2023 NCAA Championships Watch Party

The Toughest Half Of A Bracket At The 2023 NCAA Championships

The Toughest Half Of A Bracket At The 2023 NCAA Championships

Which half of the ten 2023 NCAA Wrestling Championship brackets was the toughest? We endeavor to answer that question in this blog.

Mar 25, 2023 by Andrew Spey

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Bracket reveals are a special time for wrestling fans. All potential paths to a title are laid out in exquisite detail. And the more special the tournament, the more special the reveal, hence the reverence for the NCAA Wrestling Championship bracket reveal. 

But all title paths are not created equal, and one aspect that most urgently grabs the attention of rabid wrestling fans when they first clamp their eyes on a bracket is the discovery of a particularly loaded half of a bracket. To notice a lopsided bracket is to identify an arduous journey -- perhaps even an injustice -- or might be to discover a comparatively easy journey -- a gift. 

More NCAA Championship Coverage: By the Numbers

But that’s if you’re feeling dramatic. It's also just fun to see if a bunch of really good wrestlers have to wrestle each other in the earlier rounds. 

To get a handle on which sides of the 2023 NCAA championship brackets were the most taxing for the qualifiers, we first had to make note of which half of the bracket each qualifier was in. That was simple enough, as the NCAA has seen fit to seed all the way out to 33. And because each bracket is constructed with the seeds in the same place, it was quite simple to add a 'T' for 'top side' or 'B' for 'bottom side' in our spreadsheet of data on each qualifier. 

We then figured that the toughest bracket would probably be the one with the preponderance of accomplished wrestlers. As such, we did our best to account for every podium placement represented by 330 qualifiers in the 2023 brackets. 

Now we were ready to add up the number of AA awards represented in each side of the bracket in all 10 weights. A few clicks later and a pivot table yielded the following. 


The bottom half of 133 had Daton Fix (3 AAs), Vito Arujau (2 AAs), Lucas Byrd (2 AAs), Sam Latona (1 AA) and Taylor LaMont(1 AA), for a total of nine AA honors, the most of any half of any bracket.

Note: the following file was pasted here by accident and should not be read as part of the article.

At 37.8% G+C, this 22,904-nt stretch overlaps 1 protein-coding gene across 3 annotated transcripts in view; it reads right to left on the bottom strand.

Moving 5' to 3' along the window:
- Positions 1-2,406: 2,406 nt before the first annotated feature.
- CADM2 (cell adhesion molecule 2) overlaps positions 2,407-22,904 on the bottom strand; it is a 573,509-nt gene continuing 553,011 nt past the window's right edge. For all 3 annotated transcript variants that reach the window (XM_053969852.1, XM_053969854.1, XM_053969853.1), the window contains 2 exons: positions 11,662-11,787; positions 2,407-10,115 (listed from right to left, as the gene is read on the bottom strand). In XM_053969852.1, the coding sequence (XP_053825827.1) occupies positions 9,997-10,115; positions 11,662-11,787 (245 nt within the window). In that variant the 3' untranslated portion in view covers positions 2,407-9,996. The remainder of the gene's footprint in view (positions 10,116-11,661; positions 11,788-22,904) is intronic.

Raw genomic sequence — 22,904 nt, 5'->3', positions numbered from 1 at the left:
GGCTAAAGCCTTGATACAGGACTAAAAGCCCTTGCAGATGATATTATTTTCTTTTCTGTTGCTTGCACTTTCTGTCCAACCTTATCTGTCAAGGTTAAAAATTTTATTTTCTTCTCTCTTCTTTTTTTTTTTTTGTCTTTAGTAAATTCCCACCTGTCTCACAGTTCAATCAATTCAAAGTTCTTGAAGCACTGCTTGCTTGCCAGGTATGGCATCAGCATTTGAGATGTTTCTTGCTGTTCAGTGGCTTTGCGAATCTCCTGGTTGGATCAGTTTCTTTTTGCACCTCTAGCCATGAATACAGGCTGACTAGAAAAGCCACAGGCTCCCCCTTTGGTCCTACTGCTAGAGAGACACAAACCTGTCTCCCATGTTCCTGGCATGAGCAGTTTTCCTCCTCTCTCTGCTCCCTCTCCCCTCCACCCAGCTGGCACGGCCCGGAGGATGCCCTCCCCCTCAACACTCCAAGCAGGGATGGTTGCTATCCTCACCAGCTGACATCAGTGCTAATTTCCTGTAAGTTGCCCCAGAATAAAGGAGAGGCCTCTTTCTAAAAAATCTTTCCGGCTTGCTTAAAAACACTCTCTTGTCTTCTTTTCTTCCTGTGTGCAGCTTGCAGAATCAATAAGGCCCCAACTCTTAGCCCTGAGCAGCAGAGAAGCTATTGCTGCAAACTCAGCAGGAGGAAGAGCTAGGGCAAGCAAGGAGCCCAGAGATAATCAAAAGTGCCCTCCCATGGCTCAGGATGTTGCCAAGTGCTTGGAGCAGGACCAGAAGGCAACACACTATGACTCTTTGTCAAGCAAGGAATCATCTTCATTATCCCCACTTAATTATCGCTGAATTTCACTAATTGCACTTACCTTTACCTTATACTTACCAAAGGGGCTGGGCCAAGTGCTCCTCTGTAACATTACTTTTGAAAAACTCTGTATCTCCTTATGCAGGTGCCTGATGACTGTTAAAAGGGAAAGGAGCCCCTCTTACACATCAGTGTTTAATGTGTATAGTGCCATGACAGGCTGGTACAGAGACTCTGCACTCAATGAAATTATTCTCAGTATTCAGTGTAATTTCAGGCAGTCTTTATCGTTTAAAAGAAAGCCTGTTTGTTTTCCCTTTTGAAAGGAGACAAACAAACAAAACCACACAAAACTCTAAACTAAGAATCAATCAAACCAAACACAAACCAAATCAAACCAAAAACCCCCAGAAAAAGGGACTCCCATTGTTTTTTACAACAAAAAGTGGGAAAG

We could also use our trusty pivot table to spit out results of brackets halves with the total number of previous All-American wrestlers in it. A sum of entrants who earned any amount of All-American honors, one, two or three would all just count for one in this instance. 

Probably would've made more sense to do this calculation first but, alas, I have already started doing it in this order and getting those tables to format correctly is a pain in the haunches, so we shall soldier forth with the blog staying as is!

Anyway, here are those numbers.  


Here we see that the bottom half of 165 now has the preponderance of All-Americans. Those competitors are Keegan O'Toole, Dean Hamiti, Cam Amine, Carson Kharchla, Peyton Hall and Wyatt Sheets

But those All-American honors are all in the past. And as Timon and Pumbaa would say, you gotta put your past behind you. But no worries! We have a way to account for the bracket half that was the toughest on the third weekend of March 2023 in Tulsa.

By keeping a tally of the advancement and placement points of each wrestler, we can tally the team points scored (minus bonus points) of each wrestler. We can then add up the tallies for all the wrestlers in each half and discover which half did the best against their counterparts in the other half. 

That calculation yields the following table. 


For reference, assuming everyone wrestles to seed would result in wrestlers from the top side earning 57 total points and the bottom side scoring 54. 

Thus, the top side of the 157-pound bracket looks to be the toughest of all the half-brackets, at least according to this calculation. The champ (Austin O'Connor), third place (Josh Humphreys), fourth place (Jared Franek), fifth place (Ed Scott), and eighth place (Will Lewan) all came from the top half of 157. 

Not that the bottom half didn't have its share of hammers (it's the NCAAs, all the brackets were loaded on both halves), just that the top side of 157 was particularly loaded. 

At least that's what the numbers say. There's always more room for debate. What, dear reader, do you say? What was the toughest half of any bracket at the NCAAs? Agree or disagree that the bottom halves of 133 and 165 and the top half of 157 were the toughest? Use whatever justification you like, there are no rules!